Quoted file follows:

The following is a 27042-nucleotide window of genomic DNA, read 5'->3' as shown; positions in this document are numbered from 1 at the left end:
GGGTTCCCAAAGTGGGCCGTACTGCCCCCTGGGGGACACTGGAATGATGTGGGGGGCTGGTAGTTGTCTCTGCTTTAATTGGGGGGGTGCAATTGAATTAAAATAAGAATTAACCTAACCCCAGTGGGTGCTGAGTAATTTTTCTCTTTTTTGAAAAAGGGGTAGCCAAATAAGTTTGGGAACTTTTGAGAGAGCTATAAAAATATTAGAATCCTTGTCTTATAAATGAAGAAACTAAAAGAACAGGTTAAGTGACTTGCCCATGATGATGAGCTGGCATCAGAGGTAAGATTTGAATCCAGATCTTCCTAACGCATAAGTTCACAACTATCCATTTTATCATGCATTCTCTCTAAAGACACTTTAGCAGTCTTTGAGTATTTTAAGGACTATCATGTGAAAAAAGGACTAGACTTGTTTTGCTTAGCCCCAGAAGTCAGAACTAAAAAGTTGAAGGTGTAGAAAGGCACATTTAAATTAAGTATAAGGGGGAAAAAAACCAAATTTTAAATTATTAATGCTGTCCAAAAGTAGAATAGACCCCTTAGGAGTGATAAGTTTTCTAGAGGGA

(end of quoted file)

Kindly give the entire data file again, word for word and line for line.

The following is a 27042-nucleotide window of genomic DNA, read 5'->3' as shown; positions in this document are numbered from 1 at the left end:
GGGTTCCCAAAGTGGGCCGTACTGCCCCCTGGGGGACACTGGAATGATGTGGGGGGCTGGTAGTTGTCTCTGCTTTAATTGGGGGGGTGCAATTGAATTAAAATAAGAATTAACCTAACCCCAGTGGGTGCTGAGTAATTTTTCTCTTTTTTGAAAAAGGGGTAGCCAAATAAGTTTGGGAACTTTTGAGAGAGCTATAAAAATATTAGAATCCTTGTCTTATAAATGAAGAAACTAAAAGAACAGGTTAAGTGACTTGCCCATGATGATGAGCTGGCATCAGAGGTAAGATTTGAATCCAGATCTTCCTAACGCATAAGTTCACAACTATCCATTTTATCATGCATTCTCTCTAAAGACACTTTAGCAGTCTTTGAGTATTTTAAGGACTATCATGTGAAAAAAGGACTAGACTTGTTTTGCTTAGCCCCAGAAGTCAGAACTAAAAAGTTGAAGGTGTAGAAAGGCACATTTAAATTAAGTATAAGGGGGAAAAAAACCAAATTTTAAATTATTAATGCTGTCCAAAAGTAGAATAGACCCCTTAGGAGTGATAAGTTTTCTAGAGGGA